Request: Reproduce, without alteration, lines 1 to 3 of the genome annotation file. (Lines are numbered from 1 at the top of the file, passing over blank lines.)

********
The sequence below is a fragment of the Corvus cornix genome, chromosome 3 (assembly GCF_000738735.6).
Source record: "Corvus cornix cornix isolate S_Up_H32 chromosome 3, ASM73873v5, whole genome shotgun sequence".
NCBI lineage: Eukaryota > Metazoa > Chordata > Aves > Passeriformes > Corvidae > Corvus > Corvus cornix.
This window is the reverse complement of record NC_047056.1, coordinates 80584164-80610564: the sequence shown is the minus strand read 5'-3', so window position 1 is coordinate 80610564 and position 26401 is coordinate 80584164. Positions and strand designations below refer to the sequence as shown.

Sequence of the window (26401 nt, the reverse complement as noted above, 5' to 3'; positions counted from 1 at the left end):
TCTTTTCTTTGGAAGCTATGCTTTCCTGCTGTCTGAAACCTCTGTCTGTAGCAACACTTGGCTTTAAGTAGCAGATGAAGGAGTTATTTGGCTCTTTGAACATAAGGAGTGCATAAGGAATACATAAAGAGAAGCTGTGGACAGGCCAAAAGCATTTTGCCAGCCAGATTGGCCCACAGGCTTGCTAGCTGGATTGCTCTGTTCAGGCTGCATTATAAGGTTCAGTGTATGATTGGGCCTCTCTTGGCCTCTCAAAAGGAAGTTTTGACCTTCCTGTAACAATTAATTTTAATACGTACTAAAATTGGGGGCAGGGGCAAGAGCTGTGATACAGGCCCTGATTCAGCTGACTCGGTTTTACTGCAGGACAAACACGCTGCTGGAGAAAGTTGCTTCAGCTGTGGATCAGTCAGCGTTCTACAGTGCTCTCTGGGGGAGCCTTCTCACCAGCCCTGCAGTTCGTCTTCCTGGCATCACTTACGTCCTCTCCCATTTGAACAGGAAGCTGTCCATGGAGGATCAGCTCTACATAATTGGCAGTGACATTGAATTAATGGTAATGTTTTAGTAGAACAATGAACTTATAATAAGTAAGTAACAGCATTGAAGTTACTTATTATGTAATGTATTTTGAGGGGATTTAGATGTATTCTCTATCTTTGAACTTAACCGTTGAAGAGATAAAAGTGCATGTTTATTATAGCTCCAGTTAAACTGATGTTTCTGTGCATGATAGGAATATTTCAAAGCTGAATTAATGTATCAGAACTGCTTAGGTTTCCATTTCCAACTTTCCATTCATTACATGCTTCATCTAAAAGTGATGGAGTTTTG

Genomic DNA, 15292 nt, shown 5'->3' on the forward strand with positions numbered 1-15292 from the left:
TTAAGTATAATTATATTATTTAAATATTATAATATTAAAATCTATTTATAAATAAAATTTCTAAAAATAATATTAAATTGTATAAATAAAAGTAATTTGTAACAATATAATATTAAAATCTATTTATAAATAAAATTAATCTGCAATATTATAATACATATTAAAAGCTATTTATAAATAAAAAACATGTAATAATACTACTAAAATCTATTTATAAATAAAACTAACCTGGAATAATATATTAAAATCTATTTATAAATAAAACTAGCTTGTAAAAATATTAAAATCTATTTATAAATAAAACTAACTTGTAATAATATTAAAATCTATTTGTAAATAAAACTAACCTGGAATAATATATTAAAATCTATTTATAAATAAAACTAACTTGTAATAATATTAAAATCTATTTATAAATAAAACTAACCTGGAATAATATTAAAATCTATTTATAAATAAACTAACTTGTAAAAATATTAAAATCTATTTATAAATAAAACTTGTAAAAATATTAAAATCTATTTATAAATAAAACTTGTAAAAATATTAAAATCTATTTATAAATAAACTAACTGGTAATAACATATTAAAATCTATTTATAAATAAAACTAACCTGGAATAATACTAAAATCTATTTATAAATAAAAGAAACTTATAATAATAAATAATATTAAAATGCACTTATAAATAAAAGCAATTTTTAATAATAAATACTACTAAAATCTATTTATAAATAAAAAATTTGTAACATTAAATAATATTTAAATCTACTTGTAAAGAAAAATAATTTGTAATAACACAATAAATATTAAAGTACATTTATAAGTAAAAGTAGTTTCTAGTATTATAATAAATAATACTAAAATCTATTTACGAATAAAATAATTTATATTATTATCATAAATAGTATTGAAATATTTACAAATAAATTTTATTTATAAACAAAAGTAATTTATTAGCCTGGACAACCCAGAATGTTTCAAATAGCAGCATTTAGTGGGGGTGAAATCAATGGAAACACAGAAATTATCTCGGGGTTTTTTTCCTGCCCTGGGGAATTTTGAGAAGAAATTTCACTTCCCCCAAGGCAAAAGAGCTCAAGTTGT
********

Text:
The sequence below is a fragment of the Corvus cornix genome, chromosome 3 (assembly GCF_000738735.6).
Source record: "Corvus cornix cornix isolate S_Up_H32 chromosome 3, ASM73873v5, whole genome shotgun sequence".
NCBI lineage: Eukaryota > Metazoa > Chordata > Aves > Passeriformes > Corvidae > Corvus > Corvus cornix.